Traditional Ads Driving Significant E-Commerce Sales at Adidas

The explosive growth of digital advertising over the past decade can be credited — at least in part — to how measurable the channel makes campaigns.

But these metrics can sometimes distract brands from what’s really driving customer behavior, according to Adidas’ global media director Simon Peel, who gave a presentation Tuesday at EffWeek, a London marketing conference.

The ability to “look at short-term measurements in real time” encouraged Adidas to become “overly focused on digital attribution,” he said, according to Campaign. Like many companies, it invested heavily in channels that seemed to be paying off in terms of last click attribution, such as paid search.

About two years ago, though, a Google AdWords error prevented the company from being able to buy keywords for two days. Despite this, it didn’t see traffic or revenue plummet. Then, the same thing happened again six months later, lasting for a week. “Again, we were chasing and investing in a particular channel to drive ROI, but it was sales we were going to get anyway,” said Peel.

At the time, Adidas was spending a much smaller share of its budget on brand advertising, which builds an emotional connection with consumers over time but can’t be easily tracked. By improving its analytics tools, it has since come to better understand the effectiveness of traditional advertising channels such as television and billboards. Looking at this modeling, he said, “It’s telling you that you should be investing in video — which doesn’t do very well in last click attribution — that you should be investing in TV, that out-of-home and cinema is driving e-commerce sales.”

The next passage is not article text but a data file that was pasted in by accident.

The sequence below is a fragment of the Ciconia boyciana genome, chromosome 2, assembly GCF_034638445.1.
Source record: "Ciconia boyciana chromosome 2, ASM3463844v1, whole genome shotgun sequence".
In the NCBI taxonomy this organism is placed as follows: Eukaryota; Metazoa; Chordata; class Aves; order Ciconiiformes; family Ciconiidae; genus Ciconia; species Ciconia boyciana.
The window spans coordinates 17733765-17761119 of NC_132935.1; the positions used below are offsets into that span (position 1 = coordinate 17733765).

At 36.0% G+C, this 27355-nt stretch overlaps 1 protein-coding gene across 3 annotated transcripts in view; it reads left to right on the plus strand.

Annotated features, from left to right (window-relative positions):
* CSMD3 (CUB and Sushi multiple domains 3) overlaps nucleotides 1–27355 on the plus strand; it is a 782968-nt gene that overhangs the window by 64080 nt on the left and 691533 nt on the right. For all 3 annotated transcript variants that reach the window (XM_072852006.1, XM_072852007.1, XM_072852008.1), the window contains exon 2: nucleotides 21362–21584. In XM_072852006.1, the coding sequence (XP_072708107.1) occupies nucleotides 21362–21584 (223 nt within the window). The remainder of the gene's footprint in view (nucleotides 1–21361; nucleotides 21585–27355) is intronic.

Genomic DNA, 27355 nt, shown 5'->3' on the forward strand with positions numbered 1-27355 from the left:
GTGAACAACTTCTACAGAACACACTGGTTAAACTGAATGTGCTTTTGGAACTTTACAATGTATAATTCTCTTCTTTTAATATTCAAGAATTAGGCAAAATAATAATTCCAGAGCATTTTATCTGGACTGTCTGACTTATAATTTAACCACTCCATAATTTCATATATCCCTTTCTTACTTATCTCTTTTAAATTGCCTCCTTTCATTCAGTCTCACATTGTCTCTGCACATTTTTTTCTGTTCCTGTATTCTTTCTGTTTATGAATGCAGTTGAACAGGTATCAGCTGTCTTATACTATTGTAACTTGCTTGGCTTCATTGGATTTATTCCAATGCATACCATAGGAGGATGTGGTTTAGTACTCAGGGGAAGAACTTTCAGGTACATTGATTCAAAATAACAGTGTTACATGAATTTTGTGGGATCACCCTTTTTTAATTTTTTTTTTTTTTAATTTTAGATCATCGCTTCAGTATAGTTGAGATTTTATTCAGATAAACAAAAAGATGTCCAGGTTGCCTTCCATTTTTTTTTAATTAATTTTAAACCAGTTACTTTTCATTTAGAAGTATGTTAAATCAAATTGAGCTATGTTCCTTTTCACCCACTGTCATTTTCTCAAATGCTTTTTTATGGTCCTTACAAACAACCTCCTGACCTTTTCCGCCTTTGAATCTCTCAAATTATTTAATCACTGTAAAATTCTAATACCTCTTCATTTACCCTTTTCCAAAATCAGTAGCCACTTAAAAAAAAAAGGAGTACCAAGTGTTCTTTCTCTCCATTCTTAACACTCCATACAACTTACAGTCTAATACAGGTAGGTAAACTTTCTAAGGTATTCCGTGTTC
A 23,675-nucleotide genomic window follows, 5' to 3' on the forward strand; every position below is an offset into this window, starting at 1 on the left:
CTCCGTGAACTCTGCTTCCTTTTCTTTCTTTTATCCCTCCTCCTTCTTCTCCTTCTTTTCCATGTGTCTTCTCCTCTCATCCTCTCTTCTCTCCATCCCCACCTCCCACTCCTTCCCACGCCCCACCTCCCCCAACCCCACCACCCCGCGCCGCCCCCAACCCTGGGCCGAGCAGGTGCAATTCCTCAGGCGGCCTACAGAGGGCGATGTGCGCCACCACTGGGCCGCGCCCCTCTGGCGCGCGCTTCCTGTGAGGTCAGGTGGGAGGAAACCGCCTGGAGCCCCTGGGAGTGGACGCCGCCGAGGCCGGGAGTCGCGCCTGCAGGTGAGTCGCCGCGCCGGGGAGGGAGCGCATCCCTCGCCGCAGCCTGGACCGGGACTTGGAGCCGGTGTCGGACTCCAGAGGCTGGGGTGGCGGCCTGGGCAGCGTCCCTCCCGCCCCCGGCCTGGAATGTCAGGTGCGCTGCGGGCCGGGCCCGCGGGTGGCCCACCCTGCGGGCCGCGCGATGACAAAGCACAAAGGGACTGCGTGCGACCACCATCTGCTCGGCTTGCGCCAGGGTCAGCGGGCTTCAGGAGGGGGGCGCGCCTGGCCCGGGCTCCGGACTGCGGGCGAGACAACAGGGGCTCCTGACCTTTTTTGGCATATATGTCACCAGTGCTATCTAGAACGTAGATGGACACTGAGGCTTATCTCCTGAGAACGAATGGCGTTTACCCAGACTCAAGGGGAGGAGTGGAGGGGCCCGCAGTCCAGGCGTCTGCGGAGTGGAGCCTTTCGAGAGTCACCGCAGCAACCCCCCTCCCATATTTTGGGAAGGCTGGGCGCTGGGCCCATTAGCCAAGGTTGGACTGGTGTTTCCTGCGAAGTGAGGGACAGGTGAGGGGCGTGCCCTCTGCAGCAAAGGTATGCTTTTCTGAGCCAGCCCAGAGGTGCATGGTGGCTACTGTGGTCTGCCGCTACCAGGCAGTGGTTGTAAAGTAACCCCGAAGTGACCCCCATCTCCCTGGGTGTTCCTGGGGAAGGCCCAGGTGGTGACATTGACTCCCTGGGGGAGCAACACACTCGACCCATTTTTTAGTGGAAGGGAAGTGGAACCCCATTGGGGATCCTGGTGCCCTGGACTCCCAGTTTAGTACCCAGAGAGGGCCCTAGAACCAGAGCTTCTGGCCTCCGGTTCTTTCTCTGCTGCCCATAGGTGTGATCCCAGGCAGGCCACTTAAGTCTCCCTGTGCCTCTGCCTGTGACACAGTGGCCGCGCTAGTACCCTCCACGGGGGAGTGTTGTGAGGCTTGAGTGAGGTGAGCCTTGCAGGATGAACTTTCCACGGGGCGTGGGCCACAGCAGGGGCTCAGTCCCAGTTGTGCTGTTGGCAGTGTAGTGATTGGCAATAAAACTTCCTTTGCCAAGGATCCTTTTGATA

Global digital ad spending is expected to reach $333.25 billion in 2019, according to the research firm eMarketer, and this year marks the first time that digital will account for about half of the total market. With so much of consumers’ media consumption now occurring on phones and computers, it’s understandable that marketers want to meet them where they are. But as Adidas illustrates, it’s also important for brands to also think about what’s going to keep them coming back in the long term.

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